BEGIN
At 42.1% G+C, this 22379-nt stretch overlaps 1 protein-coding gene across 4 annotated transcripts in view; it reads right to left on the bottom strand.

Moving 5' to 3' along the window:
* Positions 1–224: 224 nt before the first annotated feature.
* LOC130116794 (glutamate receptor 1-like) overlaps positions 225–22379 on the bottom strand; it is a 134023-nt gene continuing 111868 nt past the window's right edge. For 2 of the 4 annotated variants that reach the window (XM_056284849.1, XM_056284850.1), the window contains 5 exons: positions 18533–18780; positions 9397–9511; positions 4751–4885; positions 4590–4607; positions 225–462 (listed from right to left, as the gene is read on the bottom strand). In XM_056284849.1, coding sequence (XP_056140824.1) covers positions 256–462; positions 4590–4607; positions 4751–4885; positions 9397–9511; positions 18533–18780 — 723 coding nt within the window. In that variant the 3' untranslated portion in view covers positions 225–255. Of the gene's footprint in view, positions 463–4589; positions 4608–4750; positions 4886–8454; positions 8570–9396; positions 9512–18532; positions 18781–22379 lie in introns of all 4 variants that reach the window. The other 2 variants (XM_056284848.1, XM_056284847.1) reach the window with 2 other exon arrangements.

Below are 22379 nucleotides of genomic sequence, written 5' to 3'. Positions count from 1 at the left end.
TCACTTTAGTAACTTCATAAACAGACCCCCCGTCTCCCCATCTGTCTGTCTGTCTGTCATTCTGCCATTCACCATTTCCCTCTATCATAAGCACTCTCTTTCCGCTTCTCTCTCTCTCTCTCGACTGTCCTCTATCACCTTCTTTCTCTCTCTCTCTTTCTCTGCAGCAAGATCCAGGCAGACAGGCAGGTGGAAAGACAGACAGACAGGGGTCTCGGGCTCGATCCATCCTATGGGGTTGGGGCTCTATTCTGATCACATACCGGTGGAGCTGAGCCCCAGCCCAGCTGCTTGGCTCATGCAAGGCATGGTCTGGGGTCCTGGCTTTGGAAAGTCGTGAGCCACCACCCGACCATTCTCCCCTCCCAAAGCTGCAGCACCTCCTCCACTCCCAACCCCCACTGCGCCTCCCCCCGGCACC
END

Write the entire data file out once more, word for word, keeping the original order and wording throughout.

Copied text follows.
At 42.1% G+C, this 22379-nt stretch overlaps 1 protein-coding gene across 4 annotated transcripts in view; it reads right to left on the bottom strand.

Moving 5' to 3' along the window:
* Positions 1–224: 224 nt before the first annotated feature.
* LOC130116794 (glutamate receptor 1-like) overlaps positions 225–22379 on the bottom strand; it is a 134023-nt gene continuing 111868 nt past the window's right edge. For 2 of the 4 annotated variants that reach the window (XM_056284849.1, XM_056284850.1), the window contains 5 exons: positions 18533–18780; positions 9397–9511; positions 4751–4885; positions 4590–4607; positions 225–462 (listed from right to left, as the gene is read on the bottom strand). In XM_056284849.1, coding sequence (XP_056140824.1) covers positions 256–462; positions 4590–4607; positions 4751–4885; positions 9397–9511; positions 18533–18780 — 723 coding nt within the window. In that variant the 3' untranslated portion in view covers positions 225–255. Of the gene's footprint in view, positions 463–4589; positions 4608–4750; positions 4886–8454; positions 8570–9396; positions 9512–18532; positions 18781–22379 lie in introns of all 4 variants that reach the window. The other 2 variants (XM_056284848.1, XM_056284847.1) reach the window with 2 other exon arrangements.

Below are 22379 nucleotides of genomic sequence, written 5' to 3'. Positions count from 1 at the left end.
TCACTTTAGTAACTTCATAAACAGACCCCCCGTCTCCCCATCTGTCTGTCTGTCTGTCATTCTGCCATTCACCATTTCCCTCTATCATAAGCACTCTCTTTCCGCTTCTCTCTCTCTCTCTCGACTGTCCTCTATCACCTTCTTTCTCTCTCTCTCTTTCTCTGCAGCAAGATCCAGGCAGACAGGCAGGTGGAAAGACAGACAGACAGGGGTCTCGGGCTCGATCCATCCTATGGGGTTGGGGCTCTATTCTGATCACATACCGGTGGAGCTGAGCCCCAGCCCAGCTGCTTGGCTCATGCAAGGCATGGTCTGGGGTCCTGGCTTTGGAAAGTCGTGAGCCACCACCCGACCATTCTCCCCTCCCAAAGCTGCAGCACCTCCTCCACTCCCAACCCCCACTGCGCCTCCCCCCGGCACC